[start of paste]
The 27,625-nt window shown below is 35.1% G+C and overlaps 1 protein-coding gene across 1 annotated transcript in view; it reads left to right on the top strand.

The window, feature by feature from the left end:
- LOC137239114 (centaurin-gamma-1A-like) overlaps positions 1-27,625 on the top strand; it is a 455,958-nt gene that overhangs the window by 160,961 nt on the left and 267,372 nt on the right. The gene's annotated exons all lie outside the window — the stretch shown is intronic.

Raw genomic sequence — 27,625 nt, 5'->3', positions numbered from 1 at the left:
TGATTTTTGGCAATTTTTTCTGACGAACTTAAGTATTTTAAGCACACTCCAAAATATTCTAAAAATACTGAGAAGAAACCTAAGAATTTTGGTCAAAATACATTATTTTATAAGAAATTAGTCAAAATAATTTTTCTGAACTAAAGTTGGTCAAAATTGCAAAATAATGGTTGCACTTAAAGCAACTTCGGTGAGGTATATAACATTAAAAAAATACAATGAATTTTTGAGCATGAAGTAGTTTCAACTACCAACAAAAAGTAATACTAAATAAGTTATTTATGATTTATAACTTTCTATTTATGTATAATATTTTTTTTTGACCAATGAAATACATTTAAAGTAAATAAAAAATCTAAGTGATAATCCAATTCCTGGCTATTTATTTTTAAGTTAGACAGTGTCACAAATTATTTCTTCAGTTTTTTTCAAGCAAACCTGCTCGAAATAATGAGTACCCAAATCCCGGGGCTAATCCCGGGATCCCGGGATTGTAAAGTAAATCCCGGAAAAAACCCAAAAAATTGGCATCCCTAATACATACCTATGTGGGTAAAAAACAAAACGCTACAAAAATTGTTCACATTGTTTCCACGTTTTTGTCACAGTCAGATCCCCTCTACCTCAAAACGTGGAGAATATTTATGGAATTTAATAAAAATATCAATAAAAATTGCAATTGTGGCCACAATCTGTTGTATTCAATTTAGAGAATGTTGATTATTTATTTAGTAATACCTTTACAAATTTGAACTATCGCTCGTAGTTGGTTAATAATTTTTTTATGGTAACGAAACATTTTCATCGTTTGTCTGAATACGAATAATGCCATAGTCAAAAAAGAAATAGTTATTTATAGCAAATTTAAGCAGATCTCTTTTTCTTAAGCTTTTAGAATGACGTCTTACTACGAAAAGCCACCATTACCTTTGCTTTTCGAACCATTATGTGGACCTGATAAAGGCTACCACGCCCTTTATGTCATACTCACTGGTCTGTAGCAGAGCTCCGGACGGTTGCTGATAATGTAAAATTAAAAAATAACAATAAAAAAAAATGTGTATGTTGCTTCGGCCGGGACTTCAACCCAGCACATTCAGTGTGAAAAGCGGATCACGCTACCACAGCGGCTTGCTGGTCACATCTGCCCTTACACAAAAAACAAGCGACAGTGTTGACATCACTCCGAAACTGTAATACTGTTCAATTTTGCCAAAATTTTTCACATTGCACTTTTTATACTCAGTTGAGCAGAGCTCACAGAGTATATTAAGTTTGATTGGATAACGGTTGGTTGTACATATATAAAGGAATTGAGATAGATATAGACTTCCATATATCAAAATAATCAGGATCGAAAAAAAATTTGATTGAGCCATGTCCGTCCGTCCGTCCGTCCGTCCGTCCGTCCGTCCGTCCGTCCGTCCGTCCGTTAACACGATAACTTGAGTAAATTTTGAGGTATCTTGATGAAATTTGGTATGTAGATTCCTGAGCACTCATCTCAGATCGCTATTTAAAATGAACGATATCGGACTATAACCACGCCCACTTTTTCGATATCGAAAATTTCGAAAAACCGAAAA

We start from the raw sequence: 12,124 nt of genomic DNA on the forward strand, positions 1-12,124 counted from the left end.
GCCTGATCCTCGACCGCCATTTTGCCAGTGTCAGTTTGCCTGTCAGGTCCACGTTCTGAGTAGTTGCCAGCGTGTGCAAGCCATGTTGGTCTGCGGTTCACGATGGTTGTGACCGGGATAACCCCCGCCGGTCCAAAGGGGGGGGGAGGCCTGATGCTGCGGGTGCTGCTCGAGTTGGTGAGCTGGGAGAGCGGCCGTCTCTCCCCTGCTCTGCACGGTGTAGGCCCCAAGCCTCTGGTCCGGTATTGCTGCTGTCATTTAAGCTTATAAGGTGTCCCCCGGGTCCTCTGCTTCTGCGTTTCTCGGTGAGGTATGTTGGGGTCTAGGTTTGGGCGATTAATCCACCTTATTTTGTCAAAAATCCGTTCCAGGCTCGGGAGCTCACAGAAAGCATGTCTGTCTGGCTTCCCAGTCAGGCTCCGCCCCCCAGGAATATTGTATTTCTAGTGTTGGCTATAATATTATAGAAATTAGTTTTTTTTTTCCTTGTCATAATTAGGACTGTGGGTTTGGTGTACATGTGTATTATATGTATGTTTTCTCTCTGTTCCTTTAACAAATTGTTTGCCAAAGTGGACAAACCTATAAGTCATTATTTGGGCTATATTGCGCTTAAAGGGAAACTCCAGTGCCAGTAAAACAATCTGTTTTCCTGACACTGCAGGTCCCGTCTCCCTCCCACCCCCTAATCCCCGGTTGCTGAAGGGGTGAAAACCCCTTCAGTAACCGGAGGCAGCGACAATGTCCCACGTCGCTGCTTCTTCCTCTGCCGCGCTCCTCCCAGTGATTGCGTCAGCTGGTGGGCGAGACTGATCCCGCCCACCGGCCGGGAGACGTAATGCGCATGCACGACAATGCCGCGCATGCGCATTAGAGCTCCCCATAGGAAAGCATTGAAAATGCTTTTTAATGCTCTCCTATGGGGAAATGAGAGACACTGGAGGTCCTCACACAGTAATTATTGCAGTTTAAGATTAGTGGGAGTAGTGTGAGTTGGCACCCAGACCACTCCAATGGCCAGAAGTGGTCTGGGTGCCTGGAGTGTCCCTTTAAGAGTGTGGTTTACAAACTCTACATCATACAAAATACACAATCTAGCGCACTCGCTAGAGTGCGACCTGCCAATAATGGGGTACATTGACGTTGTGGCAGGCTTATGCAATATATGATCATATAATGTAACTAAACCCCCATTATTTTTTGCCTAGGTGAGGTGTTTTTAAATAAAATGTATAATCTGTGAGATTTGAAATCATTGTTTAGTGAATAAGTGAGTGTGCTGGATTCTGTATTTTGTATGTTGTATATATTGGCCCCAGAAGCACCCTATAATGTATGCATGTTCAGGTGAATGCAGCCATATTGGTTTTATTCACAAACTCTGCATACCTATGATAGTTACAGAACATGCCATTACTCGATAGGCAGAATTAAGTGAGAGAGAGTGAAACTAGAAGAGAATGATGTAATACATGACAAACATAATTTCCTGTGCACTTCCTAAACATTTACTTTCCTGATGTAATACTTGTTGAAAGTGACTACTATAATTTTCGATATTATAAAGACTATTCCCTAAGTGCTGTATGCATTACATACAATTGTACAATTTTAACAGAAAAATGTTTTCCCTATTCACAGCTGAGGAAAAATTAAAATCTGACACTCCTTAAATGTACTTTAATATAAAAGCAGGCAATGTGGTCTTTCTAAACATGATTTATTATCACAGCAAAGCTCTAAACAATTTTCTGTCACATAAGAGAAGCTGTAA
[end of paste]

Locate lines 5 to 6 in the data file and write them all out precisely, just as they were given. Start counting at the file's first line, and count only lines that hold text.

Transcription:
TGATTTTTGGCAATTTTTTCTGACGAACTTAAGTATTTTAAGCACACTCCAAAATATTCTAAAAATACTGAGAAGAAACCTAAGAATTTTGGTCAAAATACATTATTTTATAAGAAATTAGTCAAAATAATTTTTCTGAACTAAAGTTGGTCAAAATTGCAAAATAATGGTTGCACTTAAAGCAACTTCGGTGAGGTATATAACATTAAAAAAATACAATGAATTTTTGAGCATGAAGTAGTTTCAACTACCAACAAAAAGTAATACTAAATAAGTTATTTATGATTTATAACTTTCTATTTATGTATAATATTTTTTTTTGACCAATGAAATACATTTAAAGTAAATAAAAAATCTAAGTGATAATCCAATTCCTGGCTATTTATTTTTAAGTTAGACAGTGTCACAAATTATTTCTTCAGTTTTTTTCAAGCAAACCTGCTCGAAATAATGAGTACCCAAATCCCGGGGCTAATCCCGGGATCCCGGGATTGTAAAGTAAATCCCGGAAAAAACCCAAAAAATTGGCATCCCTAATACATACCTATGTGGGTAAAAAACAAAACGCTACAAAAATTGTTCACATTGTTTCCACGTTTTTGTCACAGTCAGATCCCCTCTACCTCAAAACGTGGAGAATATTTATGGAATTTAATAAAAATATCAATAAAAATTGCAATTGTGGCCACAATCTGTTGTATTCAATTTAGAGAATGTTGATTATTTATTTAGTAATACCTTTACAAATTTGAACTATCGCTCGTAGTTGGTTAATAATTTTTTTATGGTAACGAAACATTTTCATCGTTTGTCTGAATACGAATAATGCCATAGTCAAAAAAGAAATAGTTATTTATAGCAAATTTAAGCAGATCTCTTTTTCTTAAGCTTTTAGAATGACGTCTTACTACGAAAAGCCACCATTACCTTTGCTTTTCGAACCATTATGTGGACCTGATAAAGGCTACCACGCCCTTTATGTCATACTCACTGGTCTGTAGCAGAGCTCCGGACGGTTGCTGATAATGTAAAATTAAAAAATAACAATAAAAAAAAATGTGTATGTTGCTTCGGCCGGGACTTCAACCCAGCACATTCAGTGTGAAAAGCGGATCACGCTACCACAGCGGCTTGCTGGTCACATCTGCCCTTACACAAAAAACAAGCGACAGTGTTGACATCACTCCGAAACTGTAATACTGTTCAATTTTGCCAAAATTTTTCACATTGCACTTTTTATACTCAGTTGAGCAGAGCTCACAGAGTATATTAAGTTTGATTGGATAACGGTTGGTTGTACATATATAAAGGAATTGAGATAGATATAGACTTCCATATATCAAAATAATCAGGATCGAAAAAAAATTTGATTGAGCCATGTCCGTCCGTCCGTCCGTCCGTCCGTCCGTCCGTCCGTCCGTCCGTCCGTCCGTTAACACGATAACTTGAGTAAATTTTGAGGTATCTTGATGAAATTTGGTATGTAGATTCCTGAGCACTCATCTCAGATCGCTATTTAAAATGAACGATATCGGACTATAACCACGCCCACTTTTTCGATATCGAAAATTTCGAAAAACCGAAAA

We start from the raw sequence: 12,124 nt of genomic DNA on the forward strand, positions 1-12,124 counted from the left end.